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Full text of "To The Lighthouse"

TO   THE   LIGHTHOUSE

stretched his arms out one dark morning, but,
Mrs. Ramsay having died rather suddenly the
night before, he stretched his arms out. They
remained empty.]

So with the house empty and the doors locked
and the mattresses rolled round, those stray airs,
advance guards of great armies, blustered in,
brushed bare boards, nibbled and fanned, met
nothing in bedroom or drawing-room that wholly
resisted them but only hangings that flapped,
wood that creaked, the bare legs of tables, sauce-
pans and china already furred, tarnished, cracked.
What people had shed and left—a pair of shoes,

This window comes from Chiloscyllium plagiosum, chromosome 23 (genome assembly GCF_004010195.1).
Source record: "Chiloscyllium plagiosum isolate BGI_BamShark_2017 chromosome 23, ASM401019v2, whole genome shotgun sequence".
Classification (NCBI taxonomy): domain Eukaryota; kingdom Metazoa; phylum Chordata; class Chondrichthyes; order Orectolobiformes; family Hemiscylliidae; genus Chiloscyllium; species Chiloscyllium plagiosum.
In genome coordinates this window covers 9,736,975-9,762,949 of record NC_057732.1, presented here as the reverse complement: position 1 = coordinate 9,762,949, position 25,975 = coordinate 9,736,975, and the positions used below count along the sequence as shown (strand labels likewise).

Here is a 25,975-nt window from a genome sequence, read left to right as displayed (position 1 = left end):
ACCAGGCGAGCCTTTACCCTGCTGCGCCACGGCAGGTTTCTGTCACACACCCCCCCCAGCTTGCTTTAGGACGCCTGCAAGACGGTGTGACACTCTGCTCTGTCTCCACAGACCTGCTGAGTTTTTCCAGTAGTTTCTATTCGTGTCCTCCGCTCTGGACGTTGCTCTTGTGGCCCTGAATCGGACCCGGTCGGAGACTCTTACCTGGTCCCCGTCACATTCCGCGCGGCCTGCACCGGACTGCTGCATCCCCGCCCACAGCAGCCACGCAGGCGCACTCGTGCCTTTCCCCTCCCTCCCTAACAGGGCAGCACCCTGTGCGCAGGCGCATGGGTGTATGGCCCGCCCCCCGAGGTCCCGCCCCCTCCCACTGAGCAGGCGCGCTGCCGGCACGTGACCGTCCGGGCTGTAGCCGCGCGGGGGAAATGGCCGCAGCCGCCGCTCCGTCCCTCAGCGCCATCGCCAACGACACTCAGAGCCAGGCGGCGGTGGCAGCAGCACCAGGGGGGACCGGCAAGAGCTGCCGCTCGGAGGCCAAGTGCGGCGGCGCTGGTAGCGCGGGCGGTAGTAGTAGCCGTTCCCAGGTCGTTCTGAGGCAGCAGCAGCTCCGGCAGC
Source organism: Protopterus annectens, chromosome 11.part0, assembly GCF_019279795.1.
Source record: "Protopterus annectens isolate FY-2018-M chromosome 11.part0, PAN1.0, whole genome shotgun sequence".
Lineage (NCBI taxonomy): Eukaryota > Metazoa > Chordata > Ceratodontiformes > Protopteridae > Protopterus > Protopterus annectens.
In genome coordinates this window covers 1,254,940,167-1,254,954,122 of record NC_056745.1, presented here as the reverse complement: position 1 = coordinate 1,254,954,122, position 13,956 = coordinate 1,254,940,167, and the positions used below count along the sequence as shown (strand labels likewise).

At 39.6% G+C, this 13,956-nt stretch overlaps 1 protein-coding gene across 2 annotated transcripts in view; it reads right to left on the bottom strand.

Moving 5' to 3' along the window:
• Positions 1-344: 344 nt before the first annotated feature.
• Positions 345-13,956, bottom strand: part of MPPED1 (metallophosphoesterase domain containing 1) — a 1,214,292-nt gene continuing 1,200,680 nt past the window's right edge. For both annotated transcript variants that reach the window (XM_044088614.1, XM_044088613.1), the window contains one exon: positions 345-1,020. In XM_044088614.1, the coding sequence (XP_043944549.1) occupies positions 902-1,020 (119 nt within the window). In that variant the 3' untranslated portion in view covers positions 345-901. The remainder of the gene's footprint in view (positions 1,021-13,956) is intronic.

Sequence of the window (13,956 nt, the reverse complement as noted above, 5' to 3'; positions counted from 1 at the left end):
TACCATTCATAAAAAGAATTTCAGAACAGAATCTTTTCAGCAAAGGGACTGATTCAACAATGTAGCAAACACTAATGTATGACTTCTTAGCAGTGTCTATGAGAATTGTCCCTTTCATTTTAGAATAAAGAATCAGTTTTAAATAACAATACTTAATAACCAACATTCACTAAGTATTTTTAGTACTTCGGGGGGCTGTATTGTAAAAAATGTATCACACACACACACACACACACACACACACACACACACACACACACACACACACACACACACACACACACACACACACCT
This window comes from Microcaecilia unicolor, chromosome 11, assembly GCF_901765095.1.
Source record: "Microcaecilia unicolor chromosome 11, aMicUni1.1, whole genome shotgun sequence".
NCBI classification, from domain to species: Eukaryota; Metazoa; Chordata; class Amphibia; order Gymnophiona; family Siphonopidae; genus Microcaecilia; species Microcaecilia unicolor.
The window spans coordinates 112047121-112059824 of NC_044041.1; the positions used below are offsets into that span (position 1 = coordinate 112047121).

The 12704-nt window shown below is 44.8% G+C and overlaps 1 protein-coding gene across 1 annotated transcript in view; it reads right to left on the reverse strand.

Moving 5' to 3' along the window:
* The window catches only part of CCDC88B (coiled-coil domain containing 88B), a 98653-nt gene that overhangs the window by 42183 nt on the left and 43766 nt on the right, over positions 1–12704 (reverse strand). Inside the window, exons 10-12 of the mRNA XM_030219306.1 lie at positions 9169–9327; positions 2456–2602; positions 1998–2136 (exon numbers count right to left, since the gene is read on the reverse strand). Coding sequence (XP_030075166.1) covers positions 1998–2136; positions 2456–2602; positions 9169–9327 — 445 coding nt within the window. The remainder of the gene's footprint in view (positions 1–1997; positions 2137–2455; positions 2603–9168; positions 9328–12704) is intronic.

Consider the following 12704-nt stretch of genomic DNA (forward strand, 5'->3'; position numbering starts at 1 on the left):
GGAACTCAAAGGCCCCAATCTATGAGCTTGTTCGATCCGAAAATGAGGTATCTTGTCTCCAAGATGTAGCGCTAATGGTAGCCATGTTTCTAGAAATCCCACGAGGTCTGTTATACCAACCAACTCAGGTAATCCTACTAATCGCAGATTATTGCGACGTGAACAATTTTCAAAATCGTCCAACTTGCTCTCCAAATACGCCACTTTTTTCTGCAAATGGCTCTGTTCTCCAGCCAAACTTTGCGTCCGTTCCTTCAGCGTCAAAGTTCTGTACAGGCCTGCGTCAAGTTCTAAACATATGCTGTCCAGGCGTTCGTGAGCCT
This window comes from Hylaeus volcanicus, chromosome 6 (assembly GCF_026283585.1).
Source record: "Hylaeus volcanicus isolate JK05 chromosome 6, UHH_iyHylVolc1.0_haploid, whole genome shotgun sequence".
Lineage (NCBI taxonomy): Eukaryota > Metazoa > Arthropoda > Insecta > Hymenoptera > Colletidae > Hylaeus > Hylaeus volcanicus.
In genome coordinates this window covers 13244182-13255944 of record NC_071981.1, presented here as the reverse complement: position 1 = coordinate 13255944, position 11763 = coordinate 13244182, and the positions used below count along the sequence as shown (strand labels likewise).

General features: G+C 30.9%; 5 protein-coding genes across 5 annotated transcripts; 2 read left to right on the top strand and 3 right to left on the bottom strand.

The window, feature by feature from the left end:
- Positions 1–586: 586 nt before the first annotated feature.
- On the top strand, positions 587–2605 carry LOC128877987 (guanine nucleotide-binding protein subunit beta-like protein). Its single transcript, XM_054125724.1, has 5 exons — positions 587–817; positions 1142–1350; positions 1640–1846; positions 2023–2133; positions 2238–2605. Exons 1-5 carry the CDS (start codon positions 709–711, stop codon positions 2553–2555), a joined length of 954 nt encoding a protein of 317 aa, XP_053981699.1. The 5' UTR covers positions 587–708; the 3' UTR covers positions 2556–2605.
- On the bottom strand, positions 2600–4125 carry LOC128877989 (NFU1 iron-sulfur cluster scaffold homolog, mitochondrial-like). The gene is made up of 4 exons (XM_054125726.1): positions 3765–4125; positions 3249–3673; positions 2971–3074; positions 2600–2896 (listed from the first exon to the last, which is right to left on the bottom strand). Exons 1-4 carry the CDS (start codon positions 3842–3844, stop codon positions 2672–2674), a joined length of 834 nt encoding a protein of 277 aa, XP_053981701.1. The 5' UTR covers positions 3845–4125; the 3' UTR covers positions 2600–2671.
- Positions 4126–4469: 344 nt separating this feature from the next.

a shooting cap, some faded skirts and coats in
wardrobes—those alone kept the human shape
and in the emptiness indicated how once they were
filled and animated; how once hands were busy
with hooks and buttons; how once the looking-
glass had held a face; had held a world hollowed
out in which a figure turned, a hand flashed, the
door opened, in came children rushing and
tumbling; and went out again. Now, day after
day, light turned, like a flower reflected in water,
its clear image on the wall opposite. Only the
shadows of the trees, flourishing in the wind,
made obeisance on the wall, and for a moment
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